Escape from New York Review
At last! Escape from New York (a personal all-time favourite) receives the Special Edition treatment it so rightly deserves. Directed by John Carpenter long before, if the general opinion is to be acknowledged, his fall from directorial goodness.
Personally speaking I love all things John Carpenter - good or bad regardless. His films have a look, a feel and a sound that is both distinctive and unique. Escape from New York has, over time, gathered much acclaim and affection (I think the term "Cult Classic" somehow demeans this movie) for both the film itself and it's lead character Snake Plissken, played by Kurt Russell.
This collaboration between Carpenter and Russell would extend to several different projects, all of which will be known to most. Also of note is the remainder of the cast list, the gathering includes Lee Van Cleef, Harry Dean Stanton, Ernest Borgnine, Issac Hayes and Donald Pleasence all of whom are respected in one genre or another.
The year is 1997 and the planet is on the brink of world war. Racing to deliver a speech to a world summit meeting, in a last bid attempt to avoid global Armageddon is the President of the United States. When his jet is hijacked by a suicide terrorist squad, with the express intention of crashing the aircraft into the Manhattan cityscape, the nearby Liberty Island Security Center tracks the release of an escape pod just as the aircraft plunges into a high rise building.
Things are considerably worse than they seem, as Manhattan Island is now a totally enclosed maximum-security penitentiary. Surrounded by wall and water, constantly patrolled by air with any attempt at escape or dissent met with lethal force. The city is now inhabited by the most vile, dangerous and socially unacceptable individuals, gang rule is the order of the day. The inmates, once deposited within the city, are left to whatever life they can make for themselves with no hope of parole or escape.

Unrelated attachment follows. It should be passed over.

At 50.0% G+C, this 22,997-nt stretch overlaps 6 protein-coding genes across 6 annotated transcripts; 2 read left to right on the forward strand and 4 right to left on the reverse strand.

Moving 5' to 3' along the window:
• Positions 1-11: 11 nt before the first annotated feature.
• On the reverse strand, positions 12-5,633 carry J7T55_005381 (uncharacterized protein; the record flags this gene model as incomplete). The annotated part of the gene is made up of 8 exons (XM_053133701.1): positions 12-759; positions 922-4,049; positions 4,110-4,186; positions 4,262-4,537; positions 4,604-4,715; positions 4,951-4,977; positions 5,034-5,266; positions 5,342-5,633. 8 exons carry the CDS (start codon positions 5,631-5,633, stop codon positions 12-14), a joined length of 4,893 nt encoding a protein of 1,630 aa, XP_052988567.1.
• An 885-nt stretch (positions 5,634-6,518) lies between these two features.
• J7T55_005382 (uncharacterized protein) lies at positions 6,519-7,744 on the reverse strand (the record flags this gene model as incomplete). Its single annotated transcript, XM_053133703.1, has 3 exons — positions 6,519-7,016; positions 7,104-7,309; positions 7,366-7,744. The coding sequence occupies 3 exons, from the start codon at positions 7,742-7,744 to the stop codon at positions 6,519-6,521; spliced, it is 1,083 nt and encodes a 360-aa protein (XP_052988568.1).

Snake Plissken, a decorated ex-special services operative convicted for an armed robbery, is due to depart from the Liberty Island Security Center for lifelong banishment to New York. He is given an on-the-spot offer; if the President can be returned alive within 24 hours Plissken will given full pardon for his crimes and released.
On accepting the offer Plissken is then duped into receiving an injection (to ensure his return), which contains micro-explosives that are running on a similar 24-hour time scale. Should he not return within 24 hours with or without the President, then his jugular will erupt and make for a bad day. Armed with high-tech weaponry and a glider to secrete his arrival and escape Plissken sets about his rescue mission.
This film is as dark in tone as most of the scenes; New York is portrayed as a dark, desperate and dangerous place. Social structure is in total abandonment and many of the inmates have degenerated to subhuman, merciless and animalistic levels.